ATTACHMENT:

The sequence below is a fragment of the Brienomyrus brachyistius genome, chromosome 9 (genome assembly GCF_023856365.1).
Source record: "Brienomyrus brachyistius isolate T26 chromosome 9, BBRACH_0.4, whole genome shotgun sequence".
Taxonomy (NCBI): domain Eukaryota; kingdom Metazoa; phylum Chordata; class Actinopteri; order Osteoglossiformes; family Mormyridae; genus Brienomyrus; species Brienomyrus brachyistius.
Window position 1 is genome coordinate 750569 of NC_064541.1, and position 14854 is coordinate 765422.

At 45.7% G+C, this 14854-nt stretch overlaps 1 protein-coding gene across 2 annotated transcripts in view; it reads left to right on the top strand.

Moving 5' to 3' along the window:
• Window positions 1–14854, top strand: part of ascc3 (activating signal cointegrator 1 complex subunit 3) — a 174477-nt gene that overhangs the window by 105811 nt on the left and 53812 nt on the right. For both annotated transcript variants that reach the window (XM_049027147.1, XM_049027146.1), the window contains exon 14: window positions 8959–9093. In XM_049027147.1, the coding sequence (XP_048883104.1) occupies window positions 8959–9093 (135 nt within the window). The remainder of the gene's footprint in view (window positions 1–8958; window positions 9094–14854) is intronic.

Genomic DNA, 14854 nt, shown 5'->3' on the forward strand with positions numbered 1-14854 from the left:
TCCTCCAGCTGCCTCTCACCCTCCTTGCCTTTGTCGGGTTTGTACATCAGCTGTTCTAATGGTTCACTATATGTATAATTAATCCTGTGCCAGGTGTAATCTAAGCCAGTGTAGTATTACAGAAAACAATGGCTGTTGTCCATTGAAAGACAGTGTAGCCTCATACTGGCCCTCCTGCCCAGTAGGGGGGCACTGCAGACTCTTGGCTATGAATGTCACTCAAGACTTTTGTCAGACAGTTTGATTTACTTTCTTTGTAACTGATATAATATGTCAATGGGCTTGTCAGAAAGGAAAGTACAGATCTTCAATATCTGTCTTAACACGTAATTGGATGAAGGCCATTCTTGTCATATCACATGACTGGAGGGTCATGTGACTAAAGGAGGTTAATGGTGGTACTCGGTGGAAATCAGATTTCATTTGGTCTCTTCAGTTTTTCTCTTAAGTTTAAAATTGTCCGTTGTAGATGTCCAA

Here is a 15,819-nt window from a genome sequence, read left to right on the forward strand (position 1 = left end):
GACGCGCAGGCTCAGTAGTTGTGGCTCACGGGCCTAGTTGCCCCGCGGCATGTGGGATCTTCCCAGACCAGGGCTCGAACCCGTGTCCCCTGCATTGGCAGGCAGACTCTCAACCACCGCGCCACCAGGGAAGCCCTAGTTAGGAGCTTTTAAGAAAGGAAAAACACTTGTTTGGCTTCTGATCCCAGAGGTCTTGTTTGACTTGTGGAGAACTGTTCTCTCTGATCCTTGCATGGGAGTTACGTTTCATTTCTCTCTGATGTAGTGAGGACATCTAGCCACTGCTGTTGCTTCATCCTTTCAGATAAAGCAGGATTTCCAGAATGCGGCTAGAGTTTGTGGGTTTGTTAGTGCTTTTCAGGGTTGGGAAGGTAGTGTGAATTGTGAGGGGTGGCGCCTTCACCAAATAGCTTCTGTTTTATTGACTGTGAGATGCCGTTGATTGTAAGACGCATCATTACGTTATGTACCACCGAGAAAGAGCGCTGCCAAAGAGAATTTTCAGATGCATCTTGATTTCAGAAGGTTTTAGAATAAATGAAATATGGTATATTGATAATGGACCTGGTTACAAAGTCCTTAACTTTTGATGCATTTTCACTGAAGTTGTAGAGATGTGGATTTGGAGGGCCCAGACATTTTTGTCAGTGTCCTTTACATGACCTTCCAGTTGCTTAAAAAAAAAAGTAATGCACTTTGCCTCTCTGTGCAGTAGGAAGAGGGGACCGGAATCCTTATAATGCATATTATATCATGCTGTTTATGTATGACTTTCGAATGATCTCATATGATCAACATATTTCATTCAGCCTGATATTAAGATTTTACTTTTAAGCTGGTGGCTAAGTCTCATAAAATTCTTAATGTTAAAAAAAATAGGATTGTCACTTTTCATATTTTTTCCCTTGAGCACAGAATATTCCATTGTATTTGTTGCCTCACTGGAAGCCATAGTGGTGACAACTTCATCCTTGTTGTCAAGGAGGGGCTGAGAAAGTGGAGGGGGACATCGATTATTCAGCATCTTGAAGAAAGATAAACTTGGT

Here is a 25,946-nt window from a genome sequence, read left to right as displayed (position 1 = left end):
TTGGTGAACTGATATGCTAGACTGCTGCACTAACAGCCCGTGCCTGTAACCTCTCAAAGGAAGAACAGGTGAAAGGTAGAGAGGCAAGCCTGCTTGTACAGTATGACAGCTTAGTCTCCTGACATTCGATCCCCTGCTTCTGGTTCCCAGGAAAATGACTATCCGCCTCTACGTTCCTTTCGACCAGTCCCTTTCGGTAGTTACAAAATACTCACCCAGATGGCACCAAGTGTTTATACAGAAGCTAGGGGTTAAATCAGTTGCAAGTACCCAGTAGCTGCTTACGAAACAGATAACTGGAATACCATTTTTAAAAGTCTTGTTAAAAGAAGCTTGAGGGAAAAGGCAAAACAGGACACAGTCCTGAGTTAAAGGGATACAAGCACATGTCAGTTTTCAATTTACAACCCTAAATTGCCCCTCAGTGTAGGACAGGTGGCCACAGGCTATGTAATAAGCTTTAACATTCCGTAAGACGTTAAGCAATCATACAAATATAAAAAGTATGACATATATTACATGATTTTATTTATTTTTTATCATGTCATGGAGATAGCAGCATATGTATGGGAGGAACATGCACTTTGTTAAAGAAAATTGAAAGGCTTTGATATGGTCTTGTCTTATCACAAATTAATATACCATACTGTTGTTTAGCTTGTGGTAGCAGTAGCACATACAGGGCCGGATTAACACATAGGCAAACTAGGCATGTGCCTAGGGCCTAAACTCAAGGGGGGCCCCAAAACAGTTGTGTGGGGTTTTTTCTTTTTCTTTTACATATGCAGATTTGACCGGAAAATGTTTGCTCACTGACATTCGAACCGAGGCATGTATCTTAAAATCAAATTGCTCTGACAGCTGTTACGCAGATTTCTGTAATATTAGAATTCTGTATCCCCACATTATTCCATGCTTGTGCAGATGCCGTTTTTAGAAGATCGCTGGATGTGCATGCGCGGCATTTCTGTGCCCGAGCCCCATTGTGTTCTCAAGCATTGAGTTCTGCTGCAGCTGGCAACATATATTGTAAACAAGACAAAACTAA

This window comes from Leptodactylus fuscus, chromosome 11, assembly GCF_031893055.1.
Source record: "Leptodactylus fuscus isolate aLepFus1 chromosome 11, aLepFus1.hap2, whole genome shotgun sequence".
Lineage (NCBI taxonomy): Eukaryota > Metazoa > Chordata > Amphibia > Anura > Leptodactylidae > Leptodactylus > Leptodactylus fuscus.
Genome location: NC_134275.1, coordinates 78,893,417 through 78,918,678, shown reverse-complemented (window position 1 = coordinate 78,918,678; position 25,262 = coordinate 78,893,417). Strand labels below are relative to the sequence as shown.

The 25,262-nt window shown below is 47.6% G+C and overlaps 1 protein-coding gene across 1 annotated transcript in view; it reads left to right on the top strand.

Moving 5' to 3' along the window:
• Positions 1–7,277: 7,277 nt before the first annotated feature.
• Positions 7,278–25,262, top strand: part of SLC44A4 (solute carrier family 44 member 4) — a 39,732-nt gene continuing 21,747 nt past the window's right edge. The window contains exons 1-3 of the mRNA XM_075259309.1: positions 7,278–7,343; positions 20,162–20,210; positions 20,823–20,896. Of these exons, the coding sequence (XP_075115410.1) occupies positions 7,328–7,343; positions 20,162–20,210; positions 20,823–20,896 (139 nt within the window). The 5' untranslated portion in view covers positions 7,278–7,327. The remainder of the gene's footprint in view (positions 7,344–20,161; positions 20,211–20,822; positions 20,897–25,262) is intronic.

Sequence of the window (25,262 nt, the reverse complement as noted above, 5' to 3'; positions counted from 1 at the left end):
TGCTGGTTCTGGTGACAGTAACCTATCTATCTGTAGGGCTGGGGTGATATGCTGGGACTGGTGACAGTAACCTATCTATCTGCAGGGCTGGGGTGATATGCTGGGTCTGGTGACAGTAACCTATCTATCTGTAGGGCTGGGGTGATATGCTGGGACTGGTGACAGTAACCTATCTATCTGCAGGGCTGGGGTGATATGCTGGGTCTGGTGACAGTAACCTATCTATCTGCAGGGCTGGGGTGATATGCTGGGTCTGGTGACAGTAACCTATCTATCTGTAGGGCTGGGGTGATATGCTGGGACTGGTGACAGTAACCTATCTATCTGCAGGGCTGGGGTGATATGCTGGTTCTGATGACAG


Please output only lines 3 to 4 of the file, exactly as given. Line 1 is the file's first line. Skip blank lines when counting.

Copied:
Taxonomy (NCBI): domain Eukaryota; kingdom Metazoa; phylum Chordata; class Actinopteri; order Osteoglossiformes; family Mormyridae; genus Brienomyrus; species Brienomyrus brachyistius.
Window position 1 is genome coordinate 750569 of NC_064541.1, and position 14854 is coordinate 765422.